“Q. It is by faith alone that we share in Christ and all his blessings: where then does that faith come from? A. The Holy Spirit produces it in our hearts by the preaching of the holy gospel, and confirms it through our use of the holy sacraments.” The Holy Spirit produces faith in our hearts through the preaching of the gospel, and He confirms and strengthens it through the sacraments. Question and Answer 67 goes on to state: “Q. Are both the word and the sacraments then intended to focus our faith on the sacrifice of Jesus Christ on the cross as the only ground of our salvation? A. Right! In the gospel the Holy Spirit teaches us and the holy sacraments he assures us that our entire salvation rests on Christ’s one sacrifice for us on the cross.”
How necessary are the means of grace! Romans 10 reminds us: “Whoever calls on the name of the Lord shall be saved. How then shall they call on Him in whom they have not believed? And how shall they believe in Him whom they have not heard? And how shall they hear without a preacher? . . . So then, faith comes by hearing, and hearing by the word of God” (Romans 10:13–14, 17). It is in the preaching of the Word that we hear Christ saying to us: “Come unto Me all ye that are weary and heavy laden and I will give you rest.” In the preaching of the Word it is Christ that is set before us; it is Christ that addresses us; it is Christ that sets before us all of His merits and all of His beauty. He does this so that when the enemy of our souls seeks to destroy us, we may turn again to His Word where He proclaims to us His blood that flowed to wash us and cleanse us of all our sins and His righteousness with which we now stand clothed.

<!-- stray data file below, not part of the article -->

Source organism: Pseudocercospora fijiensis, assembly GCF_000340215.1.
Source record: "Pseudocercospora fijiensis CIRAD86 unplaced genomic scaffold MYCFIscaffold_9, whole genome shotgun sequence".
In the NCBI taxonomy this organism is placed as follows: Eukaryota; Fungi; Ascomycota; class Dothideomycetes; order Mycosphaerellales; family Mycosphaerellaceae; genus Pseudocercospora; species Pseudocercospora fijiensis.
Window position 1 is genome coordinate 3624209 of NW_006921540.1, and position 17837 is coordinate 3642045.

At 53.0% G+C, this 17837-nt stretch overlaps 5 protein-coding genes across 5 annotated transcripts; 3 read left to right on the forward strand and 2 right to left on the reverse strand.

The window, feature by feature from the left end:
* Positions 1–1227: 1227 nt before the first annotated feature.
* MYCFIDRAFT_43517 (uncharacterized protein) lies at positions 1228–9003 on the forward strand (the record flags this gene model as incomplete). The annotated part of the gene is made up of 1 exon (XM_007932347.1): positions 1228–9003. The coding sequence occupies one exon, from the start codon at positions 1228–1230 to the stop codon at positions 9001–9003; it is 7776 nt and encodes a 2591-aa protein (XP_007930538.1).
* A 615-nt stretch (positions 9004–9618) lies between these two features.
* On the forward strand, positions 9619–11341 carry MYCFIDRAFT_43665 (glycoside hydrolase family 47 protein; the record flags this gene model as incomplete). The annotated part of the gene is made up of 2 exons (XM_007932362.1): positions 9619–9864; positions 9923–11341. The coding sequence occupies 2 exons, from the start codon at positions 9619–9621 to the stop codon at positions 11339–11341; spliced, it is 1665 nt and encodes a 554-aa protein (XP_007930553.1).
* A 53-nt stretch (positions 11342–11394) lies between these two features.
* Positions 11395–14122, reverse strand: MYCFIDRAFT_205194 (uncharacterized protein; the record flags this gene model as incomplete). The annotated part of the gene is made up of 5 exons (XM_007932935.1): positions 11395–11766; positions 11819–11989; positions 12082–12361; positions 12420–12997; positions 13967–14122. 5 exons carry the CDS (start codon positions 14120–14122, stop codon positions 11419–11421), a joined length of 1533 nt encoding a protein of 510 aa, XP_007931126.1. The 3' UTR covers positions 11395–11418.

As if that were not enough, He has also given us the sacraments, the visible Word, for the strengthening and nourishing of our faith. In the waters of baptism we behold the work of our Savior for us, who bore the judgment we deserve, that we might live in Him. At the table of the Lord our dear Savior beckons us and says, “Come, eat of the bread, drink of the cup, and lift up your heart on high to where I am seated in the heavenlies, and know that I have secured your salvation.”
Do you begin to see what transpires as we gather in worship on the Lord’s Day? Our Savior is strengthening us for the battle. He is nourishing our souls unto everlasting life. In his book A Better Way, Michael Horton describes it this way: “Here, we taste of the powers of the age to come, and our hearts are gradually subdued. Our lust for this world and its ‘boasted pomp and show’ yields slowly but surely to the ‘solid joys and lasting treasures’ that none ‘but Zion’s children know.’ While tasting is not the same as feasting face-to-face in our raised and glorified bodies at the Lamb’s wedding reception, it fills us with gratitude and hope. Through these divinely appointed means, the Spirit breaks into our drab, one-dimensional, fearful, plotless world and sweeps us into his kingdom that is even now coming down out of heaven.” Horton goes on to write: